I grew up during a generation where everything was more black and white than it is today. There were winners and there were losers…not everyone received a ribbon. There was right and wrong and a very small spectrum of gray in between.
Today, the zeitgeist is far more dappled than it was when I was a kid.
The evolution has been fascinating to witness and be a part of during such a brief period of time. Perhaps I was sheltered or maybe just naïve – either way I have adjusted my thinking on many “absolutes” over the past couple of decades, and allowed a multifaceted world to reveal itself.
When asked what the best advice I ever received was, a phrase comes to mind immediately, and I wish I’d heard these words long ago: “I reserve the right to wake up smarter.” I love this phrase. So freeing. So gracious. It has become a daily reminder to keep my mind, options and decisions open.
I reserve the right to wake up smarter. Doing so keeps me learning and replaces rigidity with flexibility.
The burden of being 100% right in a black and white world no longer weighs me down. The pressure of being accurate and meticulous doesn’t flank every decision in my personal life and at work. The anxiety of having solutions at the ready and being in control no longer precedes every action I make or every opinion I proffer. I reserve the right to wake up smarter. This means befriending the words “I don’t know.”
I’ve held a number of leadership positions in my life and I’ve always believed that a good leader had to be mostly faultless in their guidance. Every decision was a methodical exercise and well-researched before it was expressed. This required going down the path of every possible outcome and potential disruption in order to justify any of my decisions. I wanted to have all of the facts before putting myself out there. In doing so, I don’t think I was a very effective leader. I was afraid to be wrong. I set myself up for disappointment because I could never devise all possible outcomes and lynchpins to a problem. Beyond that, other’s input was not fully considered, because in my mind, I’d explored every possibility and had gained “control” over each outcome. Right!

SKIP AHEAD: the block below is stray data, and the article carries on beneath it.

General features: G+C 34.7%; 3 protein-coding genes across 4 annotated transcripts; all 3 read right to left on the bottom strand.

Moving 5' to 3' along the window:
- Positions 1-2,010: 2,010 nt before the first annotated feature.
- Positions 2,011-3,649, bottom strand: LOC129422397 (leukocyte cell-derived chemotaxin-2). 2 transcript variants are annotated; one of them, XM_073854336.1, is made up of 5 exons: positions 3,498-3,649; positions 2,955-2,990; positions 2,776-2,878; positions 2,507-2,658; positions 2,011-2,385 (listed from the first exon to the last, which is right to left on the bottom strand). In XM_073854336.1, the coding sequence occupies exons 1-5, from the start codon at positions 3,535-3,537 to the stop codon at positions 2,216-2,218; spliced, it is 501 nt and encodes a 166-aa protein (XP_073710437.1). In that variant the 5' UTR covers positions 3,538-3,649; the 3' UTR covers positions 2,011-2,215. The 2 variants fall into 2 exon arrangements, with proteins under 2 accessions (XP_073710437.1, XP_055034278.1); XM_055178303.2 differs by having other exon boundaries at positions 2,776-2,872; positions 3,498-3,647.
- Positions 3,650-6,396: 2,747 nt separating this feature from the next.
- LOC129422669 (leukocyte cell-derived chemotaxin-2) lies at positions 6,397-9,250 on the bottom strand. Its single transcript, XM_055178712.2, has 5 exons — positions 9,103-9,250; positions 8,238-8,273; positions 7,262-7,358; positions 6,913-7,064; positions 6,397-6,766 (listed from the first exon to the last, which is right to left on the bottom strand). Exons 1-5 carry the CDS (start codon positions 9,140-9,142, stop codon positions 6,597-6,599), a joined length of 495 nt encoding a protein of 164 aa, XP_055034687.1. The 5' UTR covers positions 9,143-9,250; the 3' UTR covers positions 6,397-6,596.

As a consultant, waking up smarter has been a both a relief and a challenge. Lately, I’ve been trying a different tactic with clients. When they ask how something should be done, I don’t have a scrutinized answer to pitch. Instead, we work through the problem together. Even if I’ve successfully been through something similar to the current pain point, I don’t try to solve the problem the same way. This has led to more compelling discussions with the client about their concerns, desires and needs. I’ve come to understand that “consulting” is not about supplying answers. It’s about having courage to dig in to the heart of what needs to be solved, and exploring options collectively for getting there. Consulting is about collaboration and discussion. This insight has allowed me and the client to explore so many more possibilities, working off their subject matter expertise and my broad experience. Consulting has become more enjoyable and less onerous. It’s not about right or wrong, black or white.
Since I’ve adopted the right to wake up smarter, I have more fun at work. I’m still discovering how to sit back and let things flow more organically in conversations, but the more I do, the more I pick up. I’m excited and provoked by the uncertainty…about how to approach my work and my life in general. I no longer have to be unrealistically scrupulous, setting myself up for disappointment.
I reserve the right to wake up smarter. Let that be your mantra for one day…I’d love to hear how it goes for you.